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Constipation prevents us from being happy



The digestive tract consists of organs that are very different from each other. At its end is the colon. It is an important organ that when it malfunctions can be the basis of a host of ailments.

The colon: An important organ for health

The colon, or large intestine, is a long tube through which undigested food materials pass before being disposed of. The large intestine is about three inches in diameter and approximately five feet tall.

The colon starts where the small intestine ends, which is much longer. There is a valve there that prevents the contents of the colon from flowing back into the small intestine. The colon consists of three parts: the ascending colon, the transverse colon and the descending colon. The latter part includes the rectum that ends at the anus.

Unlike in the small intestine, the colon has no digestive activity. It does not have enzymatic secreting glands. The colon also does not have the villi through which food is absorbed into the small intestine.

However, the colon has cells that secrete mucus. If it does not absorb food, the colon can reabsorb the water contained in the fecal bowl.

There is a normal bacterial flora in the colon. This flora is important. In particular, it produces certain vitamins that the lining of the colon can absorb. Bacteria in the colon feed on the cellulose contained in undigested foods.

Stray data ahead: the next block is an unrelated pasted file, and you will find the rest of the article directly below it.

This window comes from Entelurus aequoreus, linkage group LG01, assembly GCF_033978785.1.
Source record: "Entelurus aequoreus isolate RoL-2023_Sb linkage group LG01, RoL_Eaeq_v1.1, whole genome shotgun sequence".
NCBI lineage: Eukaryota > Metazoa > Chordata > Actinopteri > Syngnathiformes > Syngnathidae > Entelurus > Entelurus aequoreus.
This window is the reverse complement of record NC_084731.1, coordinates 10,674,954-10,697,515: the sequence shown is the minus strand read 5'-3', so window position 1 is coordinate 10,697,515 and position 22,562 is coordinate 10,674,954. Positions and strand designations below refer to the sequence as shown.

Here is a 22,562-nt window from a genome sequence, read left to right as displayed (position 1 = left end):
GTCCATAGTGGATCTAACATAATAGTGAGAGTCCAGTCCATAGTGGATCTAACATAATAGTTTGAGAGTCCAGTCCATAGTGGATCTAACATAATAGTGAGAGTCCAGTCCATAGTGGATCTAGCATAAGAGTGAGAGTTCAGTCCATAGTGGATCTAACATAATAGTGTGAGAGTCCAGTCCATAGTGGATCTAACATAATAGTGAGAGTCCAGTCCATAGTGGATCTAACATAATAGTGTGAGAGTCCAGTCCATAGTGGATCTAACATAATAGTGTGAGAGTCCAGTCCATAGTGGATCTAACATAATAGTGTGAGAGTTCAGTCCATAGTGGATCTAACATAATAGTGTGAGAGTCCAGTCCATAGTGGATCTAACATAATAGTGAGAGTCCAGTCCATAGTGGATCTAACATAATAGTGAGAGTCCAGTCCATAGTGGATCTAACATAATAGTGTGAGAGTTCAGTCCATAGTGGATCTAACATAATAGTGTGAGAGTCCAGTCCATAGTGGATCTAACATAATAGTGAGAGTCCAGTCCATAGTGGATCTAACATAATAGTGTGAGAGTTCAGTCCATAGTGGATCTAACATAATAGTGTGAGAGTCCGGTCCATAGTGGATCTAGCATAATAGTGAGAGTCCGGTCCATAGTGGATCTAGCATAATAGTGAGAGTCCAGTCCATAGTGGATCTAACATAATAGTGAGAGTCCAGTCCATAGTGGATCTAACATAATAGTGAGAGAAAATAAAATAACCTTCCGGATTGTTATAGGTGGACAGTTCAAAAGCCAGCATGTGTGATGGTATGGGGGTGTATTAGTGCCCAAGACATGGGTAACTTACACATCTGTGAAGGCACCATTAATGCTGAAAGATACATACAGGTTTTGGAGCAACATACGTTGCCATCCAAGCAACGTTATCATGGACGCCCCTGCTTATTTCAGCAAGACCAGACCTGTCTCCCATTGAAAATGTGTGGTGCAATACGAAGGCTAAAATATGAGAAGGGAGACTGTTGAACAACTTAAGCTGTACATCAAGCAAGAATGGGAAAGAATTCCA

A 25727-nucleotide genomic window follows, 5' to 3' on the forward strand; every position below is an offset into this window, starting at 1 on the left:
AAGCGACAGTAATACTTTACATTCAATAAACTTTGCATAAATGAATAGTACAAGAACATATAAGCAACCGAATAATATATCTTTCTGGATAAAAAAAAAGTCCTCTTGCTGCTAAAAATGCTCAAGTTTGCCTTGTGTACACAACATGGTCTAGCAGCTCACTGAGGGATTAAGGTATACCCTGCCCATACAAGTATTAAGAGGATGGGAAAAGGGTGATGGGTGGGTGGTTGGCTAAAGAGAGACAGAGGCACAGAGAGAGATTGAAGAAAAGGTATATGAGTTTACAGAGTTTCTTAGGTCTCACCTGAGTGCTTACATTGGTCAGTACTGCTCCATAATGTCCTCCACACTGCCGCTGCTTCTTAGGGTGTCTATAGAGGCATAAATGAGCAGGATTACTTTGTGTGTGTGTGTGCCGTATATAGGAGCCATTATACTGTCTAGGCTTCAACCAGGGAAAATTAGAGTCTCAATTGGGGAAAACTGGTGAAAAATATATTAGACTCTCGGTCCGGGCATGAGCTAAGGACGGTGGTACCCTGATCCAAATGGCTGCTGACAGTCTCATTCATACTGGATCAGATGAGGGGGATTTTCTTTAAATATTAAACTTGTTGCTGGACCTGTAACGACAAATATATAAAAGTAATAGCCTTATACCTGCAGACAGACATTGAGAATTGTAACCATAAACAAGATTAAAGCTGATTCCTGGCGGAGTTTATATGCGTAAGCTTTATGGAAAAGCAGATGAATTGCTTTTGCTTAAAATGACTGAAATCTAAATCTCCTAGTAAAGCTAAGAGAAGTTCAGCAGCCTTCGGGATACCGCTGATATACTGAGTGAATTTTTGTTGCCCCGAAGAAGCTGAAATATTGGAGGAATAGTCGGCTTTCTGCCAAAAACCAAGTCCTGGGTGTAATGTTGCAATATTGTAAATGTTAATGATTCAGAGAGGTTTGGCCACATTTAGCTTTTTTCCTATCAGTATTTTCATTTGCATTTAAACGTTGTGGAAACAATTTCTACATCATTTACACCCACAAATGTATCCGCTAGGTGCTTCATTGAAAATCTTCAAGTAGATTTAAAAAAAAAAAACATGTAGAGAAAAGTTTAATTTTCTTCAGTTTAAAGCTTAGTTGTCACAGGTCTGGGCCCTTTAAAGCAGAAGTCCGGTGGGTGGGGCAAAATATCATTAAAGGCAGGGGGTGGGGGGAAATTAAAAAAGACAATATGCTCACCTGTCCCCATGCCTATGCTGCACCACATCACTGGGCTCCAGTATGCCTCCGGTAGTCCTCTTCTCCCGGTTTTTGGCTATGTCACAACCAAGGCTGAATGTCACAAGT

A common problem: Constipation

Normally, foods that enter the colon should stay there for about 20 hours. This time is necessary to allow colon bacteria to grow and multiply on contact with food particles that come from the small intestine. When diarrhea occurs, the colon gets rid of its contents too quickly and the bacterial flora is affected. Generally, however, it is the problem of constipation that arises.

When food stays too long in the intestine, a number of abnormal actions occur. The food bowl first tends to rot. This gives rise to foul-smelling gases that pollute the whole body by spreading more or less through the intestinal lining. Feces also tend to dehydrate too heavily, making them harder and more compact. This phenomenon contributes to accentuating the problem of constipation.

Under the effect of constipation, the colon can also deform considerably and lose more or less its muscular effectiveness. Constipation then sets in permanently and health in general is compromised.